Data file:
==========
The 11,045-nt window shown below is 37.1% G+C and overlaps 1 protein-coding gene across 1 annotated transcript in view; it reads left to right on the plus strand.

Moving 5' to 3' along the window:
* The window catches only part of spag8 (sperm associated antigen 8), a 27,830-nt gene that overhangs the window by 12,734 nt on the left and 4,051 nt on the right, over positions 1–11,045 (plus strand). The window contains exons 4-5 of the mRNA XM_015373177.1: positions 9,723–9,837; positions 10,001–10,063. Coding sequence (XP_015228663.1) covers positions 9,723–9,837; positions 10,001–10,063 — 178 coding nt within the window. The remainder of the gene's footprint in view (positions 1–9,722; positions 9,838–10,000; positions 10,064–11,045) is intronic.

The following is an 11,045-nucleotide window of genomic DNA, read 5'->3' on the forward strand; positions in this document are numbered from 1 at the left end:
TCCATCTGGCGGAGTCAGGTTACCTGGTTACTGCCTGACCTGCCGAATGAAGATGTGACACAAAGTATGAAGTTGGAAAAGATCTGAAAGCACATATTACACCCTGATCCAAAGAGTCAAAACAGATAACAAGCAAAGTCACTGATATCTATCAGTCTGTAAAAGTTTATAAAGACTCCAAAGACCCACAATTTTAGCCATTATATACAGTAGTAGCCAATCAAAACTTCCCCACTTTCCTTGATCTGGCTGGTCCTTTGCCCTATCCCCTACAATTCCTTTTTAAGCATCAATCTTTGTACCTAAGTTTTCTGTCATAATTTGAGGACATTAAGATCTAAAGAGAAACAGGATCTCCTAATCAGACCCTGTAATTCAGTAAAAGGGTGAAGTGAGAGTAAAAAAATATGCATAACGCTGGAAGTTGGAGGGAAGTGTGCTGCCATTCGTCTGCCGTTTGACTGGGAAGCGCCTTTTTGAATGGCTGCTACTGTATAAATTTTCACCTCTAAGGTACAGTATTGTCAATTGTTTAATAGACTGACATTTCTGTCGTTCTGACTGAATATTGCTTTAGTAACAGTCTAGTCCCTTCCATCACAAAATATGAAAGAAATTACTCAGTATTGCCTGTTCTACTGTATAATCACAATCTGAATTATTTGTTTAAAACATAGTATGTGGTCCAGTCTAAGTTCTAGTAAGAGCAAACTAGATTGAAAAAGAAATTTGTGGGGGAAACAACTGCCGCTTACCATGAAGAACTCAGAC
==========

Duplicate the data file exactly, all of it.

The 11,045-nt window shown below is 37.1% G+C and overlaps 1 protein-coding gene across 1 annotated transcript in view; it reads left to right on the plus strand.

Moving 5' to 3' along the window:
* The window catches only part of spag8 (sperm associated antigen 8), a 27,830-nt gene that overhangs the window by 12,734 nt on the left and 4,051 nt on the right, over positions 1–11,045 (plus strand). The window contains exons 4-5 of the mRNA XM_015373177.1: positions 9,723–9,837; positions 10,001–10,063. Coding sequence (XP_015228663.1) covers positions 9,723–9,837; positions 10,001–10,063 — 178 coding nt within the window. The remainder of the gene's footprint in view (positions 1–9,722; positions 9,838–10,000; positions 10,064–11,045) is intronic.

The following is an 11,045-nucleotide window of genomic DNA, read 5'->3' on the forward strand; positions in this document are numbered from 1 at the left end:
TCCATCTGGCGGAGTCAGGTTACCTGGTTACTGCCTGACCTGCCGAATGAAGATGTGACACAAAGTATGAAGTTGGAAAAGATCTGAAAGCACATATTACACCCTGATCCAAAGAGTCAAAACAGATAACAAGCAAAGTCACTGATATCTATCAGTCTGTAAAAGTTTATAAAGACTCCAAAGACCCACAATTTTAGCCATTATATACAGTAGTAGCCAATCAAAACTTCCCCACTTTCCTTGATCTGGCTGGTCCTTTGCCCTATCCCCTACAATTCCTTTTTAAGCATCAATCTTTGTACCTAAGTTTTCTGTCATAATTTGAGGACATTAAGATCTAAAGAGAAACAGGATCTCCTAATCAGACCCTGTAATTCAGTAAAAGGGTGAAGTGAGAGTAAAAAAATATGCATAACGCTGGAAGTTGGAGGGAAGTGTGCTGCCATTCGTCTGCCGTTTGACTGGGAAGCGCCTTTTTGAATGGCTGCTACTGTATAAATTTTCACCTCTAAGGTACAGTATTGTCAATTGTTTAATAGACTGACATTTCTGTCGTTCTGACTGAATATTGCTTTAGTAACAGTCTAGTCCCTTCCATCACAAAATATGAAAGAAATTACTCAGTATTGCCTGTTCTACTGTATAATCACAATCTGAATTATTTGTTTAAAACATAGTATGTGGTCCAGTCTAAGTTCTAGTAAGAGCAAACTAGATTGAAAAAGAAATTTGTGGGGGAAACAACTGCCGCTTACCATGAAGAACTCAGAC